The plan also deals with putting a price on natural capital. We have had several contributions from noble Lords discussing this concept. I understand the proper concern to develop metrics to inform our decision-making, but that is not enough to generate energy for change. Twenty-five years’ involvement in a symposium focused on the health of our rivers and oceans, “Religion, Science and the Environment”, brought home to me that numbers and statistics repeated at a plethora of international conferences do not generate the energy needed for a transformation in the way we live now. The noble Lord, Lord Cameron of Dillington, argued in parallel for this sort of initiative and some sort of inspiration. This plan is ambitious but there must also be understanding and modesty about the limits of any Government’s capacity to deliver the necessary change together with an awareness of the crucial significance of building partnerships with civil society. We have not heard this afternoon about the role of artists and journalists, which is crucial. They have a huge contribution to make, as the recent BBC “Blue Planet” series has once again demonstrated.

    For the vast majority of the world’s population the sense of nature as a sacred trust and not just an economic resource is a powerful force which ought to be harnessed. There is scope for translating the themes in this plan into the daily practice of millions of people throughout the world. We need imagination. We need a disposition to build partnerships and to propose imaginative ways forward. We need the imagination demonstrated by Bishop Nathan of Uganda. He insists that each confirmation he performs must be accompanied by the planting of a tree. When he arrives in a village to do his confirmations, the first thing he does is count the saplings, and if there are not enough, he refuses to confirm the requisite number of candidates.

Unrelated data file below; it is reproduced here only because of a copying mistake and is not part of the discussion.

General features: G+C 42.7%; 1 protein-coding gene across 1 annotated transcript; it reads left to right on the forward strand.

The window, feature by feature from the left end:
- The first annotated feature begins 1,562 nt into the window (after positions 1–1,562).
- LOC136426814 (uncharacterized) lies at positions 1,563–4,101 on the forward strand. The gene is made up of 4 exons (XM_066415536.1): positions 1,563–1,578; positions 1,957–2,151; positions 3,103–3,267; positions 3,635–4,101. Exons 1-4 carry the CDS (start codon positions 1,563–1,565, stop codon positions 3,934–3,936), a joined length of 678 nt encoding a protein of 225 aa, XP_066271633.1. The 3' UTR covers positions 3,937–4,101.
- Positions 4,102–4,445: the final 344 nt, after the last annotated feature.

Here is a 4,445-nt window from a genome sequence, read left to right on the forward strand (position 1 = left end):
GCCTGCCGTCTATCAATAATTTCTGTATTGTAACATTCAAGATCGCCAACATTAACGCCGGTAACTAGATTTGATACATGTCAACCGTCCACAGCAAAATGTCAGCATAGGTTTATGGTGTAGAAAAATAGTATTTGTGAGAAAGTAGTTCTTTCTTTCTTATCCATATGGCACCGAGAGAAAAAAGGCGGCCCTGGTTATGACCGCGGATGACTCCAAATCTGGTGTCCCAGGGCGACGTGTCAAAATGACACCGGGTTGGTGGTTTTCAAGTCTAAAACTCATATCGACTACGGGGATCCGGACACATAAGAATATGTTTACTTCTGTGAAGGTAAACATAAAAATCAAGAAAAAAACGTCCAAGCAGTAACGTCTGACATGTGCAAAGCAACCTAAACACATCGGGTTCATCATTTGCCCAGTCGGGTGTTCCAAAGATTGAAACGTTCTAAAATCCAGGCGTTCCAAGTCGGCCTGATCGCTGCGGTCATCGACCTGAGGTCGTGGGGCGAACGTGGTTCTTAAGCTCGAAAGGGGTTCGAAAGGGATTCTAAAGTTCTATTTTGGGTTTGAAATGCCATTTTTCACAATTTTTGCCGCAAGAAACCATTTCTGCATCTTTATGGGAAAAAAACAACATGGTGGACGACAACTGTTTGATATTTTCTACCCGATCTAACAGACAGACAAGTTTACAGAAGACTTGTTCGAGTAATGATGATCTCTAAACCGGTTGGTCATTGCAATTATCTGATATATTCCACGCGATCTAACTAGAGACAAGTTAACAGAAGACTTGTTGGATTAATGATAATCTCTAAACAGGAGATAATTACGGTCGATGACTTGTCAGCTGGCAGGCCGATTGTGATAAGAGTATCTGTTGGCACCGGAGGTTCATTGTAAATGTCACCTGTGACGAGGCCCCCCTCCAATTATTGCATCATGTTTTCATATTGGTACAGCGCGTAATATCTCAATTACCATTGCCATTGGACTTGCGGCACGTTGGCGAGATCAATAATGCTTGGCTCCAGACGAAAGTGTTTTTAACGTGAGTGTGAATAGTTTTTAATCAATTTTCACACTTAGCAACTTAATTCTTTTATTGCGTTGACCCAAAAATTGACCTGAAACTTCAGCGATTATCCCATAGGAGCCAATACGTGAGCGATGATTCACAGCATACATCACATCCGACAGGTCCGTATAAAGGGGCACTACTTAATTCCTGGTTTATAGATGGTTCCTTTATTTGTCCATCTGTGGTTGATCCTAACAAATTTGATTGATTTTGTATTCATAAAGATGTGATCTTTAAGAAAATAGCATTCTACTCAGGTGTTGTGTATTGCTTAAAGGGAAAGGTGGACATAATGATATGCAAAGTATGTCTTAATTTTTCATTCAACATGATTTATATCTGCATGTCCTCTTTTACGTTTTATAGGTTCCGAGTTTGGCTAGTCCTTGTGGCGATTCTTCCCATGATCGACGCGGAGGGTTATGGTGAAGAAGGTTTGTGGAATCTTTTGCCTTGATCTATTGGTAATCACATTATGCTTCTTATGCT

For an ambitious plan such as this to succeed it needs not only metrics but a language and an approach complemented by educational alliances—education alliances are discussed with primary schools—with the wisdom traditions of the world and their day-to-day practices. Yesterday, the Church year turned to looking forward to Lent and Easter, and this is perhaps a moment to recall the words of Pope Francis in his 2015 encyclical Laudato Si:

    “Many things have to change course, but it is we human beings above all who need to change. We lack an awareness of our common origin, of our mutual belonging, and of a future to be shared with everyone. This basic awareness would enable the development of new convictions, attitudes and forms of life. A great cultural, spiritual and educational challenge stands before us, and it will demand that we set out on the long path of renewal.”

  • My Lords, this has been a most fascinating and informed debate. We have listened to many speakers with a wealth of experience in protecting and enhancing the environment. I thank the Minister for delivering on his promise to secure a debate on this subject so quickly and at such a timely moment, when it can feed into the debate on the European Union (Withdrawal) Bill, which will start tomorrow and continue on Wednesday.